Young Men Struggle Most in Pursuit of Stable Jobs

More men over 60 now have jobs than men in their 20s, a first for Korea since statistics started in 1963.

Statistics Korea on Monday said 1.8 million men aged 60 or older were in employment last year, up 100,000 from a year ago, compared to only 1.72 men in their 20s.

The number of employed men in their 20s was the smallest among all age groups except for teenagers. Those in their 40s were most economically active with 27.3 percent, those in 30s made up 25.3 percent, those in their fifties 22.2 percent, those in their sixties 12.5 percent, those in their 20s 12 percent, and teenagers 0.7 percent.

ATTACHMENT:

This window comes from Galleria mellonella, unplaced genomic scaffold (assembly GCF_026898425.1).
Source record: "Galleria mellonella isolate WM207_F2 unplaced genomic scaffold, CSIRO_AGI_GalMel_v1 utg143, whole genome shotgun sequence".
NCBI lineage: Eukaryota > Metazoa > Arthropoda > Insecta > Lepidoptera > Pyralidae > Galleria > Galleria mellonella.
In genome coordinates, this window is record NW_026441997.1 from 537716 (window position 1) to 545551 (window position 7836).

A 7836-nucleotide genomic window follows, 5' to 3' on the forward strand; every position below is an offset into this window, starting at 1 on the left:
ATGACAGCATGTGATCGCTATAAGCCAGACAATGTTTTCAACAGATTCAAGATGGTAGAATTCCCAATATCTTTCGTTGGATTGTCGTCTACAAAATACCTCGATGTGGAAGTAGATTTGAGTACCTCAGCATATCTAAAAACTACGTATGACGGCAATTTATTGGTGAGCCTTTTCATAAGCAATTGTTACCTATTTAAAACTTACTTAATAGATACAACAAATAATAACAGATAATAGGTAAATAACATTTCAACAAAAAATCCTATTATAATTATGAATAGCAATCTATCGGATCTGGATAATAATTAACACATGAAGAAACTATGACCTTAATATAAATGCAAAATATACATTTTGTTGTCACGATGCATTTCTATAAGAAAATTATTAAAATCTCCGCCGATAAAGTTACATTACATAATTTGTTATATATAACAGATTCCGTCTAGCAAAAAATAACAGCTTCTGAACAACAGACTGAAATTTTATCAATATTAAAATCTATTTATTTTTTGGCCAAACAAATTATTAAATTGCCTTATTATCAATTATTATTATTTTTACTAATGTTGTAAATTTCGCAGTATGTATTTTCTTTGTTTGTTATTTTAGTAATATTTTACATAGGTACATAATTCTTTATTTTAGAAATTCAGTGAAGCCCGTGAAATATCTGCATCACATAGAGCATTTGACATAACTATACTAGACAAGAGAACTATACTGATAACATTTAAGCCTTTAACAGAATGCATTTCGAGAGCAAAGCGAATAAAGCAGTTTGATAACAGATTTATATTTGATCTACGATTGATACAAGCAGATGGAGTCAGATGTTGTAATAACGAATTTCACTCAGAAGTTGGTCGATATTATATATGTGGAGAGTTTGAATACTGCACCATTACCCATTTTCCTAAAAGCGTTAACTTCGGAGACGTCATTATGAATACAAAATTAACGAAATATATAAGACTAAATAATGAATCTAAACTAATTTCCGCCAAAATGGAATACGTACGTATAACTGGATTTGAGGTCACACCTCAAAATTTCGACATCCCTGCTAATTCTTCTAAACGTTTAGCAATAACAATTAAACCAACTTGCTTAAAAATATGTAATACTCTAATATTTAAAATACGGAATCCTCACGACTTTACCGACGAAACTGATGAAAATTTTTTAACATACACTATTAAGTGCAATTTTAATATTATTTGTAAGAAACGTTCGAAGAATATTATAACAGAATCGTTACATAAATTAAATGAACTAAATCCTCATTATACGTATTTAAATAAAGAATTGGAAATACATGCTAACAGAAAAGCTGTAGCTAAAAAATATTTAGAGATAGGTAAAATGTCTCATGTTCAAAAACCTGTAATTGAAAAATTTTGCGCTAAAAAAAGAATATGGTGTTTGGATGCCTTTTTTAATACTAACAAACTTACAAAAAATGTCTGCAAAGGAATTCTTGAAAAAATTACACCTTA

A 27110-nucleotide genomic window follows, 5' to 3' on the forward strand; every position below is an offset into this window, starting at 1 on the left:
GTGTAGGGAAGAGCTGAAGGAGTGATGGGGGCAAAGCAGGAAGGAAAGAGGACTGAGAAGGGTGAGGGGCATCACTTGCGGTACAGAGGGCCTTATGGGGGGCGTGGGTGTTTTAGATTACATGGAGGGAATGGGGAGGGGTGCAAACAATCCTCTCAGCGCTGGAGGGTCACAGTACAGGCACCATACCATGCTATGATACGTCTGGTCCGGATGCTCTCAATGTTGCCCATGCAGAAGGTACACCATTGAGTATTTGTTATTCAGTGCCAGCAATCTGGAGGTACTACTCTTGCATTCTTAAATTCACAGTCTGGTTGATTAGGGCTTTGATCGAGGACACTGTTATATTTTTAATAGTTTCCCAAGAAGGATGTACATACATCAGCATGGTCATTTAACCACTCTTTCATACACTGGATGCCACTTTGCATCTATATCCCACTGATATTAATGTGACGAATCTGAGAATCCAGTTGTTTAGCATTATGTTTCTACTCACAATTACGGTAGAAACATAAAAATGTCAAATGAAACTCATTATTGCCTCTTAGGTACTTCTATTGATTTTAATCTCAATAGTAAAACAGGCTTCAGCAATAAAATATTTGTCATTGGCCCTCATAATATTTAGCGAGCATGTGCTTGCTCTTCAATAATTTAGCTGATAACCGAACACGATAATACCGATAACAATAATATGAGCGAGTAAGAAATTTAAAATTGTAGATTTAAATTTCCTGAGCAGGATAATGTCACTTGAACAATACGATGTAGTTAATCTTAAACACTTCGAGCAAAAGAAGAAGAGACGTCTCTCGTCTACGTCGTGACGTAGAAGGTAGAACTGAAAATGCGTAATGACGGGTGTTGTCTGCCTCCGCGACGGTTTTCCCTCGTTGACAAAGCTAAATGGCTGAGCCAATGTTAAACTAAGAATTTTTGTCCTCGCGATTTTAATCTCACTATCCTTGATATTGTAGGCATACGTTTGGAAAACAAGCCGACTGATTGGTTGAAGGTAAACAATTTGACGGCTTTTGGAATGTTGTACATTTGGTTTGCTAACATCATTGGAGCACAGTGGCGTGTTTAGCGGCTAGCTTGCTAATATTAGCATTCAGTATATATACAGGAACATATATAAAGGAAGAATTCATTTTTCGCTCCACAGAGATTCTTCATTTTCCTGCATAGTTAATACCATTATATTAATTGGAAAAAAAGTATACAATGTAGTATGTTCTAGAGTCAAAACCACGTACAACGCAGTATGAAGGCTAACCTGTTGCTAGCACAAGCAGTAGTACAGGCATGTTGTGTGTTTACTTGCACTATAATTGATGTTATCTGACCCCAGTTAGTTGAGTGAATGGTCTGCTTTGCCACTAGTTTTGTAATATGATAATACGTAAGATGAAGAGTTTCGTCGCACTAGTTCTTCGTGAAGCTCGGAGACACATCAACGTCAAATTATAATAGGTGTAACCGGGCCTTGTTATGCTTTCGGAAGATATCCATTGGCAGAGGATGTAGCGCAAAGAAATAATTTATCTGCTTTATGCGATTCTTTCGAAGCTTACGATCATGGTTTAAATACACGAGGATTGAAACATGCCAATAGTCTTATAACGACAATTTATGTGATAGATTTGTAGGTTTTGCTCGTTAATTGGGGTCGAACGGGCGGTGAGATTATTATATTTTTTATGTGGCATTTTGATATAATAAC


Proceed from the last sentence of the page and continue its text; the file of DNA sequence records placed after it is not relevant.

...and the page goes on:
The total number of employed men and women in their 20s was 3.6 million, slightly more than the 3.1 million people over 60 still in employment, but the gap is narrowing. In 2008, the gap was over 1.2 million, but now it is a mere 500,000.

Experts cite two major reasons why men in their 20s struggle in the job market. Competition has intensified with an increasing number of women looking for jobs, and the two years of mandatory military service make it more difficult for men in their twenties to prepare for the job market.

An official in the Ministry of Strategy and Finance said, "Men in their 20s these days prefer good, stable jobs in big companies so they spend more time preparing their resume."

A change in the population structure also plays a part. In 2002, people in their 20s took up 17 percent of the total population, but that dropped to 14 percent in 2012. On the other hand, there are now more people over 60s, making up 17 percent of the population.

englishnews@chosun.com / Jan. 29, 2013 13:34 KST